We shouldn’t forget that many of these refugees have undergone gender based or sexually violent horrors and tortures most of us couldn’t even imagine, on their long and arduous journey to relative safety.

Doing great work

This is where Bread and Roses have stepped in to try and make the transition a little less painful for many of these women. They understand that the obstacles facing women with refugee status are long and tough in the UK, especially when looking for a livelihood of some kind. Many of these women may not have as much experience as their male equivalents, there are often children who require child care, there are school runs to do, mouths to feed and then there’s the obvious language barrier. Many are also coming to terms with past traumas and may need support and counselling through the difficult times. It’s not an easy time for so many.

Therapy through floristry

This is why Bread and Roses was created, to help and support women to beat the odds and overcome these barriers.

By paying homage to Helen Todd’s Woman to Woman committee of the 1920’s, Bread and Roses are helping refugees in the UK mix and mingle with local residents which not only helps with their language skills but boosts their confidence and creates better links with the community. 

They create this harmony through the therapeutic benefits and healing power of flowers.

The Bread and Roses program uses local knowledge and networks to harness the benefits of floristry to support women to rebuild their lives here in the UK.

And it works.

With 2 new sister programs already up and running, one in Paris and the other in Israel, their commitment to helping and supporting refugees continues to rise like bread and blossom like roses! Offering women from around the world new floristry skills, in a safe environment, where they get to meet new people and new possibilities whilst practicing their English is Bread and Roses in a nut shell.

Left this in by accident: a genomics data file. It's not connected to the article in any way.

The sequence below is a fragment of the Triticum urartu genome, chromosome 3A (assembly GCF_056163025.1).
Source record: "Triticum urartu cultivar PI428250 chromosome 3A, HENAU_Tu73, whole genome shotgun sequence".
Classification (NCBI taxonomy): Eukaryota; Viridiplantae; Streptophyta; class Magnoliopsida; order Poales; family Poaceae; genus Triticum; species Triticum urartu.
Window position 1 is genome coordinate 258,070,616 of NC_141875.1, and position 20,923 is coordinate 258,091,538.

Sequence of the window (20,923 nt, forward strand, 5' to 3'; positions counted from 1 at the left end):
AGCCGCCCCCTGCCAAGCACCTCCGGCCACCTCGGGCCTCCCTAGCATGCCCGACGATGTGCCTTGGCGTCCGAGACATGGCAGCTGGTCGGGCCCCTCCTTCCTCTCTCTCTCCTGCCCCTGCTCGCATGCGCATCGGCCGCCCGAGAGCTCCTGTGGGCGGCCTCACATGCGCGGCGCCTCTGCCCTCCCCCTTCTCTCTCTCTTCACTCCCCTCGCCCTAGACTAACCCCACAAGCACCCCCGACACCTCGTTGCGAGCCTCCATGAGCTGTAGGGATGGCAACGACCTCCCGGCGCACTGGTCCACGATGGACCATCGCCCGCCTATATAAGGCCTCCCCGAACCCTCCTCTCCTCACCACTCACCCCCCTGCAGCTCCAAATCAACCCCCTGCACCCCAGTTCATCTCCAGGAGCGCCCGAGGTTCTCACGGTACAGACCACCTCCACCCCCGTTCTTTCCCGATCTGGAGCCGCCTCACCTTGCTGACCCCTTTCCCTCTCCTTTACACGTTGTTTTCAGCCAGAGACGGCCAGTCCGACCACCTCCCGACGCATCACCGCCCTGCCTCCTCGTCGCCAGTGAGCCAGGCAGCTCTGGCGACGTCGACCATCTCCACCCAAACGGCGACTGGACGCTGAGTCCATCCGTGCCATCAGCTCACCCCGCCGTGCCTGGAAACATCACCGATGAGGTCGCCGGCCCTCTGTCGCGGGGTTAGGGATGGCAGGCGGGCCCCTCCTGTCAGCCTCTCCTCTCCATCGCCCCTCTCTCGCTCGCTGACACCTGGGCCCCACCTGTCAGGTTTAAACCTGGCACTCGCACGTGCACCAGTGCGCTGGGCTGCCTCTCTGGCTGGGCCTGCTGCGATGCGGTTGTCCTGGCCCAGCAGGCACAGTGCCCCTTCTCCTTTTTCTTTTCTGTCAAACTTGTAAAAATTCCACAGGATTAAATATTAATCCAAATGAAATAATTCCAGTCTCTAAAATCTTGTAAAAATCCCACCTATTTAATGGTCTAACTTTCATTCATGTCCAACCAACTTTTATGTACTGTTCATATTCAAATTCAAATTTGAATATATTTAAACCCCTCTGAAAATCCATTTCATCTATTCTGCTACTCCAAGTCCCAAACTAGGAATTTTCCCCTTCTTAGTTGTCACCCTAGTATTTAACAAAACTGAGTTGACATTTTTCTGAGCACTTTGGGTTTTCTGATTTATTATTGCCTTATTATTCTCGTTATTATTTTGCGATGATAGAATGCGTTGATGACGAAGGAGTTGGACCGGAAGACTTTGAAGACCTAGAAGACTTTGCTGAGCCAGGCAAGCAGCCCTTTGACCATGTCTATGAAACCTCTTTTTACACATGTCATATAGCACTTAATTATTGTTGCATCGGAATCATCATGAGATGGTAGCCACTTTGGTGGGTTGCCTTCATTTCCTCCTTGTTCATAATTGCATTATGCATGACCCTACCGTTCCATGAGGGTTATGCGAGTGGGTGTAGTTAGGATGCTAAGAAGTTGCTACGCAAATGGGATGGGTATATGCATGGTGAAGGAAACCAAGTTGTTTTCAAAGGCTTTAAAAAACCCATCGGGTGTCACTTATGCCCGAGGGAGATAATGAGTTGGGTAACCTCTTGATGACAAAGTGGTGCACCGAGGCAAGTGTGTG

Show support

So if you would like to get involved, this year and for the first time, Bread and Roses are offering grants to organisations that would like to run their own programs. If you’re not quite ready to take that step just yet, you can always show solidarity by buying a beautiful bouquet created with refugees freshly acquired floristry skills or simply donating to their cause if you wish. You can do so on their website.


Bread and Roses

As we come marching, marching, in the beauty of the day,

A million darkened kitchens, a thousand mill-lofts gray

Are touched with all the radiance that a sudden sun discloses,

For the people hear us singing, "Bread and Roses, Bread and Roses."


As we come marching, marching, we battle, too, for men—

For they are women's children and we mother them again.

Our days shall not be sweated from birth until life closes—

Hearts starve as well as bodies: Give us Bread, but give us Roses.


As we come marching, marching, unnumbered women dead

Go crying through our singing their ancient song of Bread;

Small art and love and beauty their trudging spirits knew—

Yes, it is Bread we fight for—but we fight for Roses, too.


As we come marching, marching, we bring the Greater Days—

The rising of the women means the rising of the race.

No more the drudge and idler—ten that toil where one reposes—

But a sharing of life's glories: Bread and Roses, Bread and Roses.

— James Oppenheim, 1911 - inspired by Helen Todd’s speech at the Bread and Roses riots of 1910.